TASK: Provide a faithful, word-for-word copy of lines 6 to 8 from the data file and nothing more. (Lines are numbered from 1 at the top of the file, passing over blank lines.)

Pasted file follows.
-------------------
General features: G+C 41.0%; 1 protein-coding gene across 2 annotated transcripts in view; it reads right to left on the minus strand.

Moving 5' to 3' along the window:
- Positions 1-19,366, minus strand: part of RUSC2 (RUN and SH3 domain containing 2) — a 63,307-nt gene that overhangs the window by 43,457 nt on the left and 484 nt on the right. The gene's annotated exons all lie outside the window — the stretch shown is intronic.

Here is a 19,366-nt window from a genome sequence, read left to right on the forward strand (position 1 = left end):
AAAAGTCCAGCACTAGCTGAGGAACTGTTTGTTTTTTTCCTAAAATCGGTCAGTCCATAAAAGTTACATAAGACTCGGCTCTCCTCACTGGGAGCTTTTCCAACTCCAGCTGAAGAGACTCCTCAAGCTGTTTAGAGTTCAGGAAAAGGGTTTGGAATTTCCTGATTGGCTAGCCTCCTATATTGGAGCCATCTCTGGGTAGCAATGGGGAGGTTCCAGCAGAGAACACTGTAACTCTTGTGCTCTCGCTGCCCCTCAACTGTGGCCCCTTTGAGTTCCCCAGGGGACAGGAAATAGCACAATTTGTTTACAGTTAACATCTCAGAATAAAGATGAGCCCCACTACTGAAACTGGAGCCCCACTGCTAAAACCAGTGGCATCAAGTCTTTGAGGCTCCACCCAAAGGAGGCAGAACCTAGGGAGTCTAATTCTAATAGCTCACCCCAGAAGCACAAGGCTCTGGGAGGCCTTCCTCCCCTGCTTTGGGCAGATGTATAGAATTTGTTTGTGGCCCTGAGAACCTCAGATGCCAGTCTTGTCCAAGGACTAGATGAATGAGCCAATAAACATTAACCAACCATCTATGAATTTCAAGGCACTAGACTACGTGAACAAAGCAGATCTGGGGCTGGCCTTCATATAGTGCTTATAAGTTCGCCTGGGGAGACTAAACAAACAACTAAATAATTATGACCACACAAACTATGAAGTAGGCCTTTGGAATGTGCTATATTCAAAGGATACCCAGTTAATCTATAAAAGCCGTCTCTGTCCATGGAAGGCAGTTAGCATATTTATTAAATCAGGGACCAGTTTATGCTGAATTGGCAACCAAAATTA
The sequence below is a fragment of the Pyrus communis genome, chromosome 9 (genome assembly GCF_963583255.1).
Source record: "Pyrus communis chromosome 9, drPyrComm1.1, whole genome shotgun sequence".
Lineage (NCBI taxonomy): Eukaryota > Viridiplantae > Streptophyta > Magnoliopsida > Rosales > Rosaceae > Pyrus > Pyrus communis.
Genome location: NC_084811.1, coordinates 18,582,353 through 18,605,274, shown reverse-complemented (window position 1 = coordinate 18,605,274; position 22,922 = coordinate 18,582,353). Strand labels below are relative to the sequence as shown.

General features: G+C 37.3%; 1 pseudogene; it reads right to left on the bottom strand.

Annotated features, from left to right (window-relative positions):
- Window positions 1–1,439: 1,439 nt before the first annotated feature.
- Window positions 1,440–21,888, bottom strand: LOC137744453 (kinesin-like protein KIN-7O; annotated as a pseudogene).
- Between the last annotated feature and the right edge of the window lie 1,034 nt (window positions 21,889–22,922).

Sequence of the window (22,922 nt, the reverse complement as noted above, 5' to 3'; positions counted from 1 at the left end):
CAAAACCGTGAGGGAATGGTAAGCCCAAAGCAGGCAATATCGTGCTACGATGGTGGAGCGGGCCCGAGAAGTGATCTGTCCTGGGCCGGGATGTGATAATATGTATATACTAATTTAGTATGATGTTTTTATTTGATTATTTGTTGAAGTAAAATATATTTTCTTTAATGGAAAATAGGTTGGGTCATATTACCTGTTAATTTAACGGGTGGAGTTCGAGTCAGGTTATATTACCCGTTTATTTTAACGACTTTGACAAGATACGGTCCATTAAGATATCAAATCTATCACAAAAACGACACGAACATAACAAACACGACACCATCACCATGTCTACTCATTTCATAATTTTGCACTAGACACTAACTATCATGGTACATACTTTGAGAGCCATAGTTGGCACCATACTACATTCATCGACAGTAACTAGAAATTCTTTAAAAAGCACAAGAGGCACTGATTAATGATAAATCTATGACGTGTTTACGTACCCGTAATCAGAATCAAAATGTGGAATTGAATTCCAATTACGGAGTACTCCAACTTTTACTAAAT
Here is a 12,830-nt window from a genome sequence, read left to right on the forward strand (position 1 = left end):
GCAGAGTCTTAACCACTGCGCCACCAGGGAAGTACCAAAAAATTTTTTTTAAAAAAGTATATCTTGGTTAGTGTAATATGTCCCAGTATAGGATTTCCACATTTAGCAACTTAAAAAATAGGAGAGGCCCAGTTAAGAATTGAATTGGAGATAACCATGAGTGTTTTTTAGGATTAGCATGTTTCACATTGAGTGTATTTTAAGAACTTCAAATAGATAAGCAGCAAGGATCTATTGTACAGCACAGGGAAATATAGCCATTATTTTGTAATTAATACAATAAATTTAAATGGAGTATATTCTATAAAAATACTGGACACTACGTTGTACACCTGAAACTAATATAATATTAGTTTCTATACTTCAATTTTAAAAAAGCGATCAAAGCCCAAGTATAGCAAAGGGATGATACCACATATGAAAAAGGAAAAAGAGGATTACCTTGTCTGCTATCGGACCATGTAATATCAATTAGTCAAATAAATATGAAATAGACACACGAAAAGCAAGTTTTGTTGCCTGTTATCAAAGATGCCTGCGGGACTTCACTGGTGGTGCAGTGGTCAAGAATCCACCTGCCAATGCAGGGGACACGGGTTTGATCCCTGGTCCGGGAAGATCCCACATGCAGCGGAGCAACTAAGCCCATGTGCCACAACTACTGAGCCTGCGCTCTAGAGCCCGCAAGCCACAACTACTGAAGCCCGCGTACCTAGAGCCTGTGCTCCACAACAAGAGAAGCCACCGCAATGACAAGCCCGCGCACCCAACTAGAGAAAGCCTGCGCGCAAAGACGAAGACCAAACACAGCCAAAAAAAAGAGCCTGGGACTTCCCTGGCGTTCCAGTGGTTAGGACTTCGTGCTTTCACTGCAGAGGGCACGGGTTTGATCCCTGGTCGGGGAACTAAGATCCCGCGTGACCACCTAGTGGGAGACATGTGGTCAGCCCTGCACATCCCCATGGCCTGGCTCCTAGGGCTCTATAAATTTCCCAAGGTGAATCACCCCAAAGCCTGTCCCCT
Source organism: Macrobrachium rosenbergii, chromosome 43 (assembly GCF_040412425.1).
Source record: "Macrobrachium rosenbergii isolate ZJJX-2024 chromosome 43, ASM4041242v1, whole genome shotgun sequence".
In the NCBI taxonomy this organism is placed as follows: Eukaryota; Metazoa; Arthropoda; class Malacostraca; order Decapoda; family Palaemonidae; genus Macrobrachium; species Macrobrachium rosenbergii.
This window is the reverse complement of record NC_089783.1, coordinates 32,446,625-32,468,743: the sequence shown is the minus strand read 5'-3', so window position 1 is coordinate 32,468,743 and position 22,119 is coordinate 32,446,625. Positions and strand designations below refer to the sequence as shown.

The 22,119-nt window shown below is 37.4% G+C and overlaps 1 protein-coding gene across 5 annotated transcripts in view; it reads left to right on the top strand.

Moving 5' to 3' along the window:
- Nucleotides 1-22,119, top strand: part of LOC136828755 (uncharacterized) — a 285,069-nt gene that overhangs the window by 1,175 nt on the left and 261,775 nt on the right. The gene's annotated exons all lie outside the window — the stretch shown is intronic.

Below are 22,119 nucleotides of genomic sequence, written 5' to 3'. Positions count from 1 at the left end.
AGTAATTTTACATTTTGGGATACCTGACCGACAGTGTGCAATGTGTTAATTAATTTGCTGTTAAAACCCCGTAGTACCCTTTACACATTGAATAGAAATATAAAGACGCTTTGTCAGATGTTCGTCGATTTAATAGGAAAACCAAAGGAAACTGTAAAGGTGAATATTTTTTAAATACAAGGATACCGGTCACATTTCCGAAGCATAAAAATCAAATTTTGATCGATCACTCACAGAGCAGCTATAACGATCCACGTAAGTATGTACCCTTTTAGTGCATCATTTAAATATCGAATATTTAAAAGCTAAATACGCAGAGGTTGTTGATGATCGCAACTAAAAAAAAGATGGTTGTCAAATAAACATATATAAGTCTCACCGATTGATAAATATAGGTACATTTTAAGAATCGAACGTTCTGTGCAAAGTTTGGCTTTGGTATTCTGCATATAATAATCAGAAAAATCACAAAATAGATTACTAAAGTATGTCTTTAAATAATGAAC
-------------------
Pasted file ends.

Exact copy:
The sequence below is a fragment of the Pyrus communis genome, chromosome 9 (genome assembly GCF_963583255.1).
Source record: "Pyrus communis chromosome 9, drPyrComm1.1, whole genome shotgun sequence".
Lineage (NCBI taxonomy): Eukaryota > Viridiplantae > Streptophyta > Magnoliopsida > Rosales > Rosaceae > Pyrus > Pyrus communis.